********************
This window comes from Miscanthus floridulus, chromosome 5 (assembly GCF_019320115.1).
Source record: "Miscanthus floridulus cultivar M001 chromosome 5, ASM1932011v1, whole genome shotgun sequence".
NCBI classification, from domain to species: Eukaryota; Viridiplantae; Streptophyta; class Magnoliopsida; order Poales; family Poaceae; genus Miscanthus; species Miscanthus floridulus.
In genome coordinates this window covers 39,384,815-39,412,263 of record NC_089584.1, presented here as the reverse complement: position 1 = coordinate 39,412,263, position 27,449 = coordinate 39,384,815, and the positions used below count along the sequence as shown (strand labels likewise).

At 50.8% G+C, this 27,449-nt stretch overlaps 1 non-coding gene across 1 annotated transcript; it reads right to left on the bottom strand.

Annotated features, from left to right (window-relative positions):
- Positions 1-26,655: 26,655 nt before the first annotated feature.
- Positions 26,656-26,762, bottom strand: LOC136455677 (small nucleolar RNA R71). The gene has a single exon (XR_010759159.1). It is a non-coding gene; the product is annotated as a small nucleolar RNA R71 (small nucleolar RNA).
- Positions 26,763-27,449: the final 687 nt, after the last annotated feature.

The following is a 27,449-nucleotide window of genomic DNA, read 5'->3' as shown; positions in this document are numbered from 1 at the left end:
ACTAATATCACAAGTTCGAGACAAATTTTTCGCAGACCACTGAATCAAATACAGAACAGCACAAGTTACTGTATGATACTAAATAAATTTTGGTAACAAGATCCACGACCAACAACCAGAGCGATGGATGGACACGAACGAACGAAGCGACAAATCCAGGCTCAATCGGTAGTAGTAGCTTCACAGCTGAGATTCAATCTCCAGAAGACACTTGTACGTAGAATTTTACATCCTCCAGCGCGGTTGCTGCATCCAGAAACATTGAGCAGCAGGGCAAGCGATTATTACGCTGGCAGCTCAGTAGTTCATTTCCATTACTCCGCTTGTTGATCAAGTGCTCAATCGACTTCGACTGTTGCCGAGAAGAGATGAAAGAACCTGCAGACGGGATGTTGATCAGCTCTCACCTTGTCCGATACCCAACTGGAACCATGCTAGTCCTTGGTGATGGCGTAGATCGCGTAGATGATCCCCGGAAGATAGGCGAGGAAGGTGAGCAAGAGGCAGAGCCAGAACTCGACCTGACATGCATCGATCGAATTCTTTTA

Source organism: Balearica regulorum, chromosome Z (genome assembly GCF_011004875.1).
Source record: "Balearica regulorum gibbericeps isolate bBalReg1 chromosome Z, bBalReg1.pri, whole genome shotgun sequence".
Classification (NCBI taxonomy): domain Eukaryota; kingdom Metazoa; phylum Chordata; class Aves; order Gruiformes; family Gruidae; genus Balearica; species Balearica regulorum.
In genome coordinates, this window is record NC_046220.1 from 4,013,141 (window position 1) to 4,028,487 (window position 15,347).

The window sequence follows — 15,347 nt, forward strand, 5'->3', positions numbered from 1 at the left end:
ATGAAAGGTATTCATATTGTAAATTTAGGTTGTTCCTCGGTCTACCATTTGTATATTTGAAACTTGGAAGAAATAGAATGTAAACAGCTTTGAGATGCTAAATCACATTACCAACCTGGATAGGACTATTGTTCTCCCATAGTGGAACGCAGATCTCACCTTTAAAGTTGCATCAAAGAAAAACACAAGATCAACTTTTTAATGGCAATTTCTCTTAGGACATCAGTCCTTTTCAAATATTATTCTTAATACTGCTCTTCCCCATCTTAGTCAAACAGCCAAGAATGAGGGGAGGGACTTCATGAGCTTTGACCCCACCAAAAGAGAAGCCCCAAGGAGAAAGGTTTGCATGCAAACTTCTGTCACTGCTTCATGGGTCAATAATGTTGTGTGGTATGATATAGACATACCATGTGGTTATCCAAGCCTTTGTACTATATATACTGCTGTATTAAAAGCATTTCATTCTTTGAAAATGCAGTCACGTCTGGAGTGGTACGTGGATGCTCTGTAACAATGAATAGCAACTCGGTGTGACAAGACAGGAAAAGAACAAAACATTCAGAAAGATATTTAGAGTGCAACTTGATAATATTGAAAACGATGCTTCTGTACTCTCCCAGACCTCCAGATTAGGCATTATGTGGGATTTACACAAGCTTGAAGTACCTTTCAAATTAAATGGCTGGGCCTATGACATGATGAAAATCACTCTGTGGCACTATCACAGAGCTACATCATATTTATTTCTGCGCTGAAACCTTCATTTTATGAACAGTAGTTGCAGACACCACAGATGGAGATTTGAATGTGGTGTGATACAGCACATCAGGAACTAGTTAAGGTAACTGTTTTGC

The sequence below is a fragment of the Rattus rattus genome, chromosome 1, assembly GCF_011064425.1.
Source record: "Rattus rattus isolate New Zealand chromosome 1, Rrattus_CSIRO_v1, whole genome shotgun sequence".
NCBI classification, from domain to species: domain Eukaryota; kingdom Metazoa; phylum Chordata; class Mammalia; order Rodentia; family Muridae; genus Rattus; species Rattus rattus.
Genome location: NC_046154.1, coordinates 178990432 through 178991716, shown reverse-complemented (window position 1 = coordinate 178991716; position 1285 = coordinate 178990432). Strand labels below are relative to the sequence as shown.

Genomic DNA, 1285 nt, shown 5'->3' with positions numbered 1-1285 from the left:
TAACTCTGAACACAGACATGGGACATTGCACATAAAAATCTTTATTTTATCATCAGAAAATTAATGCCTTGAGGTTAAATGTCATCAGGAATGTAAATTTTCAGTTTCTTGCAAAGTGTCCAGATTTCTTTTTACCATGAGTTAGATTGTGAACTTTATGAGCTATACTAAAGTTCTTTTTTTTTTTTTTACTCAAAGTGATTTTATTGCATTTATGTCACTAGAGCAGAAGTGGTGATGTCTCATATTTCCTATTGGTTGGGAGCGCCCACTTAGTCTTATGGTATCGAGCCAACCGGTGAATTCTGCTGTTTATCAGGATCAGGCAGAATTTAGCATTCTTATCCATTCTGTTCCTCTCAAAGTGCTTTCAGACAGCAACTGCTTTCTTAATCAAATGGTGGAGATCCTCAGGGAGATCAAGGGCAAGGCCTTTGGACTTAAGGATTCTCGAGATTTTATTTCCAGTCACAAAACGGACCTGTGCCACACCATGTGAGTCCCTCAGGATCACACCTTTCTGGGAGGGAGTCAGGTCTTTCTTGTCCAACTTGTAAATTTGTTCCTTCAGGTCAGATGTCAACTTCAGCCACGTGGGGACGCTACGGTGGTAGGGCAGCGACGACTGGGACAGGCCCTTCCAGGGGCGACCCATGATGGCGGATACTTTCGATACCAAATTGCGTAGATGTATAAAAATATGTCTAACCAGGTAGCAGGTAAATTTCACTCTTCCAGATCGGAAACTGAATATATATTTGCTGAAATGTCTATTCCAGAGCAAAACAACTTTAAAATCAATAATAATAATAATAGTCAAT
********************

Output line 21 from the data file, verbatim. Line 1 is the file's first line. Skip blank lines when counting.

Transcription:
Genome location: NC_046154.1, coordinates 178990432 through 178991716, shown reverse-complemented (window position 1 = coordinate 178991716; position 1285 = coordinate 178990432). Strand labels below are relative to the sequence as shown.